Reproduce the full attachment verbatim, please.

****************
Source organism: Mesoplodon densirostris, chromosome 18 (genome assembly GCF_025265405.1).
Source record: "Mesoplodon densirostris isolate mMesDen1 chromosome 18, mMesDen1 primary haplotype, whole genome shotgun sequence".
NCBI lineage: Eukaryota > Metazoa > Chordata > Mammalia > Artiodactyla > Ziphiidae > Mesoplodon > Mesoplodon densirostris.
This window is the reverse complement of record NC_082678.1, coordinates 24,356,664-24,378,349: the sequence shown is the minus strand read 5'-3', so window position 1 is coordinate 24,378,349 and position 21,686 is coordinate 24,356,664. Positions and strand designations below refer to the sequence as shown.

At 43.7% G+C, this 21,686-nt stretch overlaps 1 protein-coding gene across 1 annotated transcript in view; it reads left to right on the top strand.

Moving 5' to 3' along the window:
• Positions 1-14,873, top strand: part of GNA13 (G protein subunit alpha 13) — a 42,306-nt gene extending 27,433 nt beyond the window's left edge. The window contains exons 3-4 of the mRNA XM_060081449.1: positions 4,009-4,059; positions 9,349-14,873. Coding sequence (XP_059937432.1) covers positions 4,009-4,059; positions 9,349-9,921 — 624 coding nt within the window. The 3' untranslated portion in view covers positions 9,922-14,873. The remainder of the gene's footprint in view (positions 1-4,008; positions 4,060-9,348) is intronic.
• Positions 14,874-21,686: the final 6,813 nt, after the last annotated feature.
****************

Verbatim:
Source organism: Mesoplodon densirostris, chromosome 18 (genome assembly GCF_025265405.1).
Source record: "Mesoplodon densirostris isolate mMesDen1 chromosome 18, mMesDen1 primary haplotype, whole genome shotgun sequence".
NCBI lineage: Eukaryota > Metazoa > Chordata > Mammalia > Artiodactyla > Ziphiidae > Mesoplodon > Mesoplodon densirostris.
This window is the reverse complement of record NC_082678.1, coordinates 24,356,664-24,378,349: the sequence shown is the minus strand read 5'-3', so window position 1 is coordinate 24,378,349 and position 21,686 is coordinate 24,356,664. Positions and strand designations below refer to the sequence as shown.

At 43.7% G+C, this 21,686-nt stretch overlaps 1 protein-coding gene across 1 annotated transcript in view; it reads left to right on the top strand.

Moving 5' to 3' along the window:
• Positions 1-14,873, top strand: part of GNA13 (G protein subunit alpha 13) — a 42,306-nt gene extending 27,433 nt beyond the window's left edge. The window contains exons 3-4 of the mRNA XM_060081449.1: positions 4,009-4,059; positions 9,349-14,873. Coding sequence (XP_059937432.1) covers positions 4,009-4,059; positions 9,349-9,921 — 624 coding nt within the window. The 3' untranslated portion in view covers positions 9,922-14,873. The remainder of the gene's footprint in view (positions 1-4,008; positions 4,060-9,348) is intronic.
• Positions 14,874-21,686: the final 6,813 nt, after the last annotated feature.